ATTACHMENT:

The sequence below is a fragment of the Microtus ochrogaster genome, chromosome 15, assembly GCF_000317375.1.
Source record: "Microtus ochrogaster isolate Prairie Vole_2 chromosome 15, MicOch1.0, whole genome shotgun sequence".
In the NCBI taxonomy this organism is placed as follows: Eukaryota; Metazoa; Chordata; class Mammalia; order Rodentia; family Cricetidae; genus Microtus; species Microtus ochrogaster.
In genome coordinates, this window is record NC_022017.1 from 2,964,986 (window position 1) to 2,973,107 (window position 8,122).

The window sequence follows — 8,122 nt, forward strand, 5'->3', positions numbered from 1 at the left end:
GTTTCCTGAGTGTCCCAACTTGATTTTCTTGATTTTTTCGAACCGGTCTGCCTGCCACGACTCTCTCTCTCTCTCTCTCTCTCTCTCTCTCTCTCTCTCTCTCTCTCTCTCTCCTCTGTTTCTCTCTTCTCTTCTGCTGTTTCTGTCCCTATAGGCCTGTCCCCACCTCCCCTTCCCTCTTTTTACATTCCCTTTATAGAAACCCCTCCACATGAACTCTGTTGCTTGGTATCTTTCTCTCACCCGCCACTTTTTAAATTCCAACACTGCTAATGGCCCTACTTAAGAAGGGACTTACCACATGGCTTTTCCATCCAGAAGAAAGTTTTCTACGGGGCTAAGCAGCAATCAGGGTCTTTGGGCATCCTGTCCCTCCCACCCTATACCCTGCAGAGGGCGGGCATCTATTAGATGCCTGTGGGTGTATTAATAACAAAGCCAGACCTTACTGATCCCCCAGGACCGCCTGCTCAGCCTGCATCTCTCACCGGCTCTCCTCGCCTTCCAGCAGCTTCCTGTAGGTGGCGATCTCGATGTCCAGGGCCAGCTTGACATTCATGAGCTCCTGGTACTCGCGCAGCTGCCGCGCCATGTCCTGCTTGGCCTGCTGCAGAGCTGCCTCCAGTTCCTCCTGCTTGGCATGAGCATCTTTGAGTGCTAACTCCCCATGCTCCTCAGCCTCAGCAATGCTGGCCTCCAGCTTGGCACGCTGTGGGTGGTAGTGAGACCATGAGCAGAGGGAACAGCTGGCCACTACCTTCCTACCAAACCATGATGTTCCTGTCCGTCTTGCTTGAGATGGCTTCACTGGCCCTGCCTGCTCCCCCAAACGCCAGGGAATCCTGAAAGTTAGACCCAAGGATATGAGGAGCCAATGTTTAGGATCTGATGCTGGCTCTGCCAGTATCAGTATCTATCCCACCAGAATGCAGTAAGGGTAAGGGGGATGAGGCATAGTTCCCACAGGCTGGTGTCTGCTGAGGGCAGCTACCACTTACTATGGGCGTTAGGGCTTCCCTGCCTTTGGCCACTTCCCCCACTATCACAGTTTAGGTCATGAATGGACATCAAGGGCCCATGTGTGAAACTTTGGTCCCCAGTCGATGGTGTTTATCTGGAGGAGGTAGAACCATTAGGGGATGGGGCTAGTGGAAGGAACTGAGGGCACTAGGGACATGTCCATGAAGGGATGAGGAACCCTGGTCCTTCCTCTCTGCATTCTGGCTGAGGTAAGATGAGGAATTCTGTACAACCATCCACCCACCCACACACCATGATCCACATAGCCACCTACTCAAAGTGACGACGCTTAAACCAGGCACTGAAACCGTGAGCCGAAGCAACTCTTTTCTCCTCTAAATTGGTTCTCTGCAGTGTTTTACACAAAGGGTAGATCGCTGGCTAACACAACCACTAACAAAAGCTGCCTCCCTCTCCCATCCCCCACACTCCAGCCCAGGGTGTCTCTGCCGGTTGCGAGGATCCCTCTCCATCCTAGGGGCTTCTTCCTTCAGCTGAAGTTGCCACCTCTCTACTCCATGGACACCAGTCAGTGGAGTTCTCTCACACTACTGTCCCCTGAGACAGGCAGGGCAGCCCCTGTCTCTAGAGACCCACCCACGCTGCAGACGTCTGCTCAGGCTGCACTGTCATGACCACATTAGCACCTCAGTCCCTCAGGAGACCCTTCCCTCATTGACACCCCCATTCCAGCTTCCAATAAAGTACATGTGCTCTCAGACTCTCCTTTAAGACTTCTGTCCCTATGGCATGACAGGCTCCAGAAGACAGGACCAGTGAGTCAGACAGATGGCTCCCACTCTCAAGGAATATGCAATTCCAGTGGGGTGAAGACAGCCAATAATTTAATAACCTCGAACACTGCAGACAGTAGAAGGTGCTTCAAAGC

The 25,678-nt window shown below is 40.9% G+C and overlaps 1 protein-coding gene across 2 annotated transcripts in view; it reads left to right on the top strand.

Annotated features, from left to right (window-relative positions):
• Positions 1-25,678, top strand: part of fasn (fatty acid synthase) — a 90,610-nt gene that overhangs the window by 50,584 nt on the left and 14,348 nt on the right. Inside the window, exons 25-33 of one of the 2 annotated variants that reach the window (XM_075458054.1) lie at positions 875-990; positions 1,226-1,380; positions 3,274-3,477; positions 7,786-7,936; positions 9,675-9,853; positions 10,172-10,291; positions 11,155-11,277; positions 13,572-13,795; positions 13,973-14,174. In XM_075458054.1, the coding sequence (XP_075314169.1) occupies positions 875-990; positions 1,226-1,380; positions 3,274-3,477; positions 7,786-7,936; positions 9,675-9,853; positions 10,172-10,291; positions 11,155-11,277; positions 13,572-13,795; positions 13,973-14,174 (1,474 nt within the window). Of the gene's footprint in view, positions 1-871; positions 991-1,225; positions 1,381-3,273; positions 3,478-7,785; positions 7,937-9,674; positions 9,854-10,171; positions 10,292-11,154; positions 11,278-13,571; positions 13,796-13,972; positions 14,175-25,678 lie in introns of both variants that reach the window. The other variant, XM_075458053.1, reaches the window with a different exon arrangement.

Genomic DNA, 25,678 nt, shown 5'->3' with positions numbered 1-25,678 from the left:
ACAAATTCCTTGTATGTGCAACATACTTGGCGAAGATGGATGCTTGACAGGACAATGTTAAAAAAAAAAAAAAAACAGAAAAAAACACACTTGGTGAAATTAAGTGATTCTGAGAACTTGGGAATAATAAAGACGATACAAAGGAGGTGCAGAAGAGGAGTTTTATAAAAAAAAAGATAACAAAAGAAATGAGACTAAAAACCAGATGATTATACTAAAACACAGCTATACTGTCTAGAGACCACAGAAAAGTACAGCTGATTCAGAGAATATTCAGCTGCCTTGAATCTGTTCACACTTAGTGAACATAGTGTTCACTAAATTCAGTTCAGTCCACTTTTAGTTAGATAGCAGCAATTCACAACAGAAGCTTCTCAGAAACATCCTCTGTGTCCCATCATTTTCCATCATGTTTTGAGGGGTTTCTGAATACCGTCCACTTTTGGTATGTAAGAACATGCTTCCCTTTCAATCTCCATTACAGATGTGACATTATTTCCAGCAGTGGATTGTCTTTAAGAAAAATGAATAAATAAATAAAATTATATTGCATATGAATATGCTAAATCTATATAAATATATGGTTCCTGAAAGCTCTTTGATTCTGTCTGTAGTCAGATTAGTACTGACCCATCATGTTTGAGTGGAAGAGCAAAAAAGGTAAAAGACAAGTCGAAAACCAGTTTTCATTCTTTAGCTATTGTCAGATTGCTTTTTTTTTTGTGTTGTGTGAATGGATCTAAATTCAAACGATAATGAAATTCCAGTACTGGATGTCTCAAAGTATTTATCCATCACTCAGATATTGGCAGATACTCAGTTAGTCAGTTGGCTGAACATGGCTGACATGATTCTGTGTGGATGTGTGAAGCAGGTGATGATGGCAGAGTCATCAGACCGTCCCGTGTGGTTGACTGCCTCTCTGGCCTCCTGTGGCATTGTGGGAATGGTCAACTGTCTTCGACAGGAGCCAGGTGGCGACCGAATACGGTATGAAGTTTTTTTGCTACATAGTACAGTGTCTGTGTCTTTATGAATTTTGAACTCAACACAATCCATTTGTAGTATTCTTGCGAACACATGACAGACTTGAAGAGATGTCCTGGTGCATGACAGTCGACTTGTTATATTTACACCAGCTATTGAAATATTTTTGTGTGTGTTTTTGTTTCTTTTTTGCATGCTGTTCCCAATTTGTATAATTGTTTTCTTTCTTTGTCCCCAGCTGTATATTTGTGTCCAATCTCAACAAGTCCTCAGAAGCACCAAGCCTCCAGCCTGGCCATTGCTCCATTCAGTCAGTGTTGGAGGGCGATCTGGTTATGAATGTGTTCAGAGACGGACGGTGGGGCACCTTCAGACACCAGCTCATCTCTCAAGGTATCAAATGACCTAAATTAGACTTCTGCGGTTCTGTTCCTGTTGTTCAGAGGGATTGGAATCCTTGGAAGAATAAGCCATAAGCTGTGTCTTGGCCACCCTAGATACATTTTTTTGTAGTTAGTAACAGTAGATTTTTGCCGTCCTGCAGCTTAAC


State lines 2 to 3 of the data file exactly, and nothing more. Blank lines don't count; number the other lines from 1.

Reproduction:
Source record: "Microtus ochrogaster isolate Prairie Vole_2 chromosome 15, MicOch1.0, whole genome shotgun sequence".
In the NCBI taxonomy this organism is placed as follows: Eukaryota; Metazoa; Chordata; class Mammalia; order Rodentia; family Cricetidae; genus Microtus; species Microtus ochrogaster.